[sc34wg3] The Norwegian National Body position on ISO 13250
Sun, 13 Apr 2003 17:04:39 -0400
Mary Nishikawa wrote:
> Thanks Steve,
> You said it better than I ever could have. What you describe is what
> we hope will happen in Japan. It is very important that SAM and XTM
> Syntax move to CD.
First, XTM syntax is already part of ISO 13250 so I don't understand why
it should be moving to CD?
Second, it is more important that the SAM be correct and useful than it
move to CD.
Let me illustrate one problem that I see with Steve Pepper's reasoning
for moving the SAM to CD:
Steve Pepper says (copied from below)
A bigger problem is that new tools are appearing claiming to
support topic maps. What we see, especially in Norway, is that
the increased interest for topic maps is leading to the
development of "topic map" software by people who have not
participated in the standards process. In itself this is
obviously very welcome. The trouble is that the lack of
guidance in ISO 13250 is leading to systems that are severely
Perhaps I am unclear about what Steve Pepper means by non-conformant but
I am reading this to mean that topic maps are treated differently
depending upon the application with which they are processed. He may
also mean that these applications are not following the syntax rules of
ISO 13250 but I cannot tell from this post. (Steve, can you shed some
light on what sort of non-conformance is meant?)
Now, consider a post from Lars on merging rules in the SAM (for those of
you who missed it:
***Post from Lars***
| Specifically, the SAM does not say how (or even whether) the
| instances of user-defined association types can determine or
| influence whether their role players should merge.
It does not say how, but it does say that this is allowed:
"Merging is a process applied to topic maps in order to reduce the
number of redundant information items representing the same
information. Merging is required to be performed in certain cases,
but this is insufficient to guarantee that there will always be one
topic per subject. Applications are therefore allowed to merge
topics as they see fit." -- 4, first para
If you want to argue that this should be broadened to cover all item
types I'll buy that.
But, again, no restrictions have been placed on the allowed mechanisms
for doing or expressing merging because this is seen as something for
which applications should have freedom to do as they choose with.
***/Post from Lars***
At first blush that appears to leave merging rules up to the individual
application, which will surely lead to differing results when processing
the same topic map. By analogy, it would be like ISO 8879 allowing
applications to choose their own concrete reference syntax while obeying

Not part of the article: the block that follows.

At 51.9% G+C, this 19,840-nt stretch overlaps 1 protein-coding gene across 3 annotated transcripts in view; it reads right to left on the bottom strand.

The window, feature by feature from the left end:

all the other rules. Would certainly limit the portability of SGML
> I'll say it again, we need to demonstrate that our standards work is
> actually leading to benefits for Japan. It is very hard to do so, if
> we only continue to do remodeling on a model, or keep one model on
> hold until we do remodeling over and over and then change the names
> and terms in the model, etc.
Standards efforts need to benefit the the entire public community. I
understand the need to also frame that benefit in terms of the interest
of our various national bodies.
It will be even harder to show a benefit if a model, any model, is
pushed prematurely towards CD and perhaps to a standard that allows the
results to vary depending upon the application that I am using. I can
interchange PDF or Postscript documents between applications with
predictable results. Is it too much to ask for the same for topic maps?
> At 00:14 03/04/13 +0200, you wrote:
>> Without engaging directly in the various debates taking place
>> at the moment, I would like to state the position of the
>> Norwegian National Body, so that committee members are aware
>> of it in advance of the London meeting.
>> It can be summarized as follows:
>> The Norwegian NB believes it is of the utmost urgency to
>> move both the SAM and XTM forward as soon as possible.
>> Our experience in Norway is that industry demand for topic
>> maps is exploding. Over 70 people attended the conference
>> "Topic Maps Norway" last fall; this winter 60 people turned up
>> for a one-day seminar entitled "Topic Maps for Librarians";
>> and just last week, 100 people packed the room for the first
>> meeting of the Norwegian Topic Maps User's Group to hear about
>> "Topic Maps for Portals". All this in a country of just 4
>> million people!
>> Upwards of a dozen topic map projects have either gone live or
>> are under development in Norway (and that's just to our
>> knowledge). A whole slew of topic map-driven portals and web
>> sites have already been built for bodies such as the Norwegian